This is Gepetto’s wish, for Pinocchio, a metaphor for his inner child, to once again become real. He accepts he hasn’t been honest to himself or others. I know it’s hard to imagine, especially when Gepetto’s persona is so full of life and charisma at the start of the film, but the analogy can be drawn out. For example, when Gepetto is in the belly of the whale, he winds up there before Pinocchio. He is stuck, he is lost, he is remorseful and he is hopeless. Pinocchio, Gepetto’s only hope at this point, journeys into the belly of the beast to rescue him, to encourage him and overcome the terrifying obstacle of escaping Montro’s depths.
Being in the belly of the beast/monster suggests being in the middle of a bad or dangerous situation. Being in the belly of the whale represents the death of an ego, and the reemergence represents being reborn. ( Reference Joseph Campbell’s, Hero of a Thousand Faces ) A new persona- a stronger, honest and reliable persona, replaces the ego that was. Gepetto is saved and Pinocchio is dead, prompting the Blue Fairy to restore hope in Gepetto by granting him his wish. Gepetto has reconciled with his inner child. Alas, Pinocchio is now a real boy and Gepetto is redeemed. His craft is honest, and he creates with joy.
Furthermore, we can draw parallels to Walt Disney and his budding endeavor into the craft of animation. His earliest content features Alice’s Wonderland, a child who dreams of outlandish scenarios, and even shoots guns and smokes cigars in a cartoon world. Early in his business career Disney cultivated an ever expansive vision for the new, up and coming industry of animation. I think he realized early the potential of this developing craft. In the beginning the cartoons Disney helped produce where crude in skill, story and ambition but he redesigned his strategy and proceeded to build a kingdom on a dream come true. Had Disney been satisfied with his early results and working under contract he would have never abandoned his earlier productions of Alice and Oswald the Rabbit. He left his hometown for Burbank, California, and invested the rest of his waking life to the growth of his business and the evolution of an extremely marketable craft. Walt Disney, like Gepetto, got a second chance, and Pinocchio paints the motion picture for all to see. Or it could just be a story about a puppet who becomes a real boy and not an ass….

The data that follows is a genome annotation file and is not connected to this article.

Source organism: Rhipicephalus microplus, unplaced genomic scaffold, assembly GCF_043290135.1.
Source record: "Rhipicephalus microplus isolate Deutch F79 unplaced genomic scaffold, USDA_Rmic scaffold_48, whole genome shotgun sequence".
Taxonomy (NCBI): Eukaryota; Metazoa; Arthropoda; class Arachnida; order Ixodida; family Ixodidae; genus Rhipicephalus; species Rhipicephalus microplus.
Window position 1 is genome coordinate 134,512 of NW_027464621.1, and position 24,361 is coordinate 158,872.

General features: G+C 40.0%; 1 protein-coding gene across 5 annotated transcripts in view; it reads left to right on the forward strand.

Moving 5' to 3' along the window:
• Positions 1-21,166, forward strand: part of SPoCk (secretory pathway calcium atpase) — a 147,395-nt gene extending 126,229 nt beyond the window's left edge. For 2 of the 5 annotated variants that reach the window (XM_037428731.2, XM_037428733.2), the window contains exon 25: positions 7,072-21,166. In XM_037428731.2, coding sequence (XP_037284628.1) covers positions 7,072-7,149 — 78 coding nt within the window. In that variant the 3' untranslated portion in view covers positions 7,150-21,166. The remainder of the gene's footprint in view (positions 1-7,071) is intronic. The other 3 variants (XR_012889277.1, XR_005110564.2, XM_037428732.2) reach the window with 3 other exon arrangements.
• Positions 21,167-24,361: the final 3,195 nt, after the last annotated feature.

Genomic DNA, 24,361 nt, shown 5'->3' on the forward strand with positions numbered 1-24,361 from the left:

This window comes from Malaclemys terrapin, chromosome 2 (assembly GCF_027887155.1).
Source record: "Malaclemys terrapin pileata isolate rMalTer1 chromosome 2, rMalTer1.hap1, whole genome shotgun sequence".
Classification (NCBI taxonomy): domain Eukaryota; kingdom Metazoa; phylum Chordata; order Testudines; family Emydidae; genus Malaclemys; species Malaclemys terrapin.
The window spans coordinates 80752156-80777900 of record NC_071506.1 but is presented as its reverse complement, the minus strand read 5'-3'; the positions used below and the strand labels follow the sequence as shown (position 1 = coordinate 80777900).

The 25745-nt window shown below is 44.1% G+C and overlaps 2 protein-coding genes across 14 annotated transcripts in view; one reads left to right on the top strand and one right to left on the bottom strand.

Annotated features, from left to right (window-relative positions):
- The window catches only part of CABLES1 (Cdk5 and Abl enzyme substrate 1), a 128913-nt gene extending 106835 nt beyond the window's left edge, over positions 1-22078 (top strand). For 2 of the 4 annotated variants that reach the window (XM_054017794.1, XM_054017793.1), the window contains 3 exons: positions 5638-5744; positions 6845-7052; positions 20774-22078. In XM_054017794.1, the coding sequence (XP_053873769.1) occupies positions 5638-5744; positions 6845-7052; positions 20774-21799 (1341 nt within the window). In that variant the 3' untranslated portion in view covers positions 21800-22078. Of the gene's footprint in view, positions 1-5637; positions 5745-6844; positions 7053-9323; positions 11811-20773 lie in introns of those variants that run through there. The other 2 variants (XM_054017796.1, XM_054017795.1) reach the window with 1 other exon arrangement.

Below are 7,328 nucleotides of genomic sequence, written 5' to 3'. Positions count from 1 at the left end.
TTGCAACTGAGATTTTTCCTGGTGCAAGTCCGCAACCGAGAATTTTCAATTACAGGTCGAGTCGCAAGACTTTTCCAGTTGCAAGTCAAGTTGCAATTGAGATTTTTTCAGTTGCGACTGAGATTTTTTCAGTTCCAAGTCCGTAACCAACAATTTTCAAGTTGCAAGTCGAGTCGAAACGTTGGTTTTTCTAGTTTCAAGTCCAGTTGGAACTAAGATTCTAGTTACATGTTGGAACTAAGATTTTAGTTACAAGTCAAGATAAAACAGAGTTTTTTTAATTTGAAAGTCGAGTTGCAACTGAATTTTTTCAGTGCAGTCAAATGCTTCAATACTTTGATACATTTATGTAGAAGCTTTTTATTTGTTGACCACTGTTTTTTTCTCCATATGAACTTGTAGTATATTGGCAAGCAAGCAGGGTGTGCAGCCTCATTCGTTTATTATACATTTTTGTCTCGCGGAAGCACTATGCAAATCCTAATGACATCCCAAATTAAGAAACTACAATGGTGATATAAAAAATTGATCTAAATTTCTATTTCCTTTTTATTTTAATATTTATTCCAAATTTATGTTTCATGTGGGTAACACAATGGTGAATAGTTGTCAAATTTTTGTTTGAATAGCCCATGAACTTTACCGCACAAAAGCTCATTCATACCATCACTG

What’s true about us as adults is that we are forever becoming. Every moment, no matter how familiar, is a new experience. At every moment life is regenerating and we are collecting an experience that is new. In other words, our inner child is in all actuality you as you are in the present. You are that Boy, You are that Girl, You are that child as you are right now. As you experience new, you are in essence, being renewed. Not accepting, even as we age, that we are still becoming, or that today is a renewal, is closing yourself off to the opportunity to embrace and design a new life. At any moment we can veer into a lifestyle of healthier positive choices. A life where you’re no longer carrying the weight of the past. The awareness that today is a second a chance can eventually lead to a dream come true. It’s only through shadow work that you can reconcile with your inner child. We can consciously engage the world with a new perspective, fresh and free from the burdens of yesterday. Consider who Gepetto had to forgive to see his prayer through. Yes, there are Honest John’s and Gideon’s, Stromboli’s and darker still — Coachmen, who are only looking to take advantage of the vulnerable. These spirits deliberately choose to ignore their conscience ( i.e. Putin). Which is why it’s ever more important to show up in our highest light and with honest intention to serve as guides for others looking to improve their experience and the reality of our co-constructed world.
Gepetto is akin to “I” the main character in Hayao Miyazaki’s The Wind Rises, which follows the story of an engineer who’s passion in life is to design aircraft. It is because he is so devoted to the dreamscape of designing the perfect airplane, that he is recruited by his country. They take full advantage of his unquestionable expertise. He is wholeheartedly invested as his nation produces The Mitsubishi A5M fighter and A6M Zero, aircrafts deployed during the second world war. “I” is concerned about the use and purpose of his designs, but in the end he accepts his role as a design engineer.
Case in point, the adult child who is focused on self-serving purpose before putting into perspective the effects that his ambitions truly has on society, is the anti-hero of our age. As a result, If we put in the effort to do some shadow work so that we are not at odds with one self we could reconcile with our inner child and with one another. If we pause for a moment and check in on the kid who once failed to comprehend the bigger picture, we might be able to service eachother with mutual respect and growth in mind. Reflecting on the challenges of the past isn’t for casting blame, rather its for understanding, accepting and forgiving- to clear the fog, and see clearly the truth of the present. Today is a new beginning. This next moment is renewal. We must recognize from mishaps come lessons, it’s part of the nature & reward that is our expanding consciousness and ever developing conscience. Self awareness and the awareness of others is a responsibility. It is up to us, as individuals, to see it sow.